Figure 2 provides a representation of the distribution of cycles across progressive thresholds for proportions of evening (16.30h threshold) and late (median time-of-day threshold) infusions according to incremental quartiles, highlighting duration of therapy as an inherent bias in retrospective analyses.

Conclusions Translational dynamic studies of peripheral T-cell immunity are warranted while prospective trials should be conducted before promoting morning infusion in clinic.

Acknowledgements The authors would like to acknowledge the infrastructure support provided by Imperial Experimental Cancer Medicine Centre, Cancer Research UK Imperial Centre and the Imperial College Healthcare NHS Trust Tissue Bank.

Antonio D'Alessio acknowledges the support received from the NIHR Imperial BRC, the European Association for the Study of the Liver (Andrew Burroughs Fellowship) and Cancer Research UK (RCCPDB-Nov21/100008).

Biagio Ricciuti acknowledges the support received by the Society of Immunotherapy of Cancer-Astrazeneca Young Investigator Award.

David J. Pinato acknowledges grant funding from the Wellcome Trust Strategic Fund (PS3416) and support from the Cancer Treatment and Research Trust (CTRT).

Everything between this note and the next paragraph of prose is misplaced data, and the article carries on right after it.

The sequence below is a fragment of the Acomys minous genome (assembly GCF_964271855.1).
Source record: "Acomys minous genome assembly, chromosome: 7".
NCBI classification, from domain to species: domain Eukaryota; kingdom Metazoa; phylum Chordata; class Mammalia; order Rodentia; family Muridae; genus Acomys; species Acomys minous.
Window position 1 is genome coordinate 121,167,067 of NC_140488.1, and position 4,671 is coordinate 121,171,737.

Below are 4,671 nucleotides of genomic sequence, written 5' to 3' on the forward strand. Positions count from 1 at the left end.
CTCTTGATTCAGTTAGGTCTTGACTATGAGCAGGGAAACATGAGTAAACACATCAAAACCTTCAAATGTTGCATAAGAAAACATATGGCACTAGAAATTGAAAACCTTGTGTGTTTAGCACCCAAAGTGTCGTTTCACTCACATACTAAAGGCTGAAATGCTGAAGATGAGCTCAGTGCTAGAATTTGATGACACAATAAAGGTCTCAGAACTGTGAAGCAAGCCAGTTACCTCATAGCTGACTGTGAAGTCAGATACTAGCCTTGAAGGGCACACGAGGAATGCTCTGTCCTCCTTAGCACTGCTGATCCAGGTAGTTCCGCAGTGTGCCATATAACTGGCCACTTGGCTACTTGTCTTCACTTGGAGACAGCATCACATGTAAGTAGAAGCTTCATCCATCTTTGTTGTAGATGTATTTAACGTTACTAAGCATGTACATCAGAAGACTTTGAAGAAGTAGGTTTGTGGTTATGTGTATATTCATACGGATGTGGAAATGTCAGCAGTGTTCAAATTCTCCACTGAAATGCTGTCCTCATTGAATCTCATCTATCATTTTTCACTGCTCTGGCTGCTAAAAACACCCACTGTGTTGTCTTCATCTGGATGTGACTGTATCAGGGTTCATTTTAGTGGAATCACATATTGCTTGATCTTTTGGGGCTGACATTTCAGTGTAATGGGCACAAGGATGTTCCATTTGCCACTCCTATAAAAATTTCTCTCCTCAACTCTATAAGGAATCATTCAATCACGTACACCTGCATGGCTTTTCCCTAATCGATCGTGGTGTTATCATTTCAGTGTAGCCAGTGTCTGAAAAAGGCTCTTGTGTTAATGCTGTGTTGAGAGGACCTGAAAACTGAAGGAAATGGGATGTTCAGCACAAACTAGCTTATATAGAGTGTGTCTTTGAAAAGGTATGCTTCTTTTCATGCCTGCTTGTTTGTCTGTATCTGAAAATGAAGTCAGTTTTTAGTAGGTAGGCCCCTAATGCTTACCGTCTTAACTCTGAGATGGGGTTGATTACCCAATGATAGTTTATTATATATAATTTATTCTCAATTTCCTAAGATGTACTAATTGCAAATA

Alessio Cortellini acknowledges support by the NIHR Imperial BRC.


  1. Qian DC, Kleber T, Brammer B, et al. Effect of immunotherapy time-of-day infusion on overall survival among patients with advanced melanoma in the USA (MEMOIR): a propensity score-matched analysis of a single-centre, longitudinal study. Lancet Oncol. 2021 Dec;22(12):1777–1786. doi: 10.1016/S1470-2045(21)00546-5.

Ethics Approval The institutional review board for each institution granted approval to the study, which was conducted according to the ethical principles of the Declaration of Helsinki. (Central IRB ref.: 17/WA/0161/R18009).

Abstract 512 Figure 1

Kaplan-Meier survival estimates among the matched landmark population (=4 cycle) according to the receipt of =20% or < 20% of evening infusions. Matching variables were: age, PD-L1 TPS, Eastern Cooperative Oncology Group Performance Status (ECOG-PS), bone metastases, smoking status and biological sex. (A) Overall survival (OS); (B) Progression Free Survival (PFS). Kaplan-Meier survival estimates among the matched landmark population (=4 cycle) according to the receipt of =20% or < 20% of evening infusions, including the number of administered cycles in the matching procedure. (C) Overall survival (OS); (D) Progression Free Survival (PFS)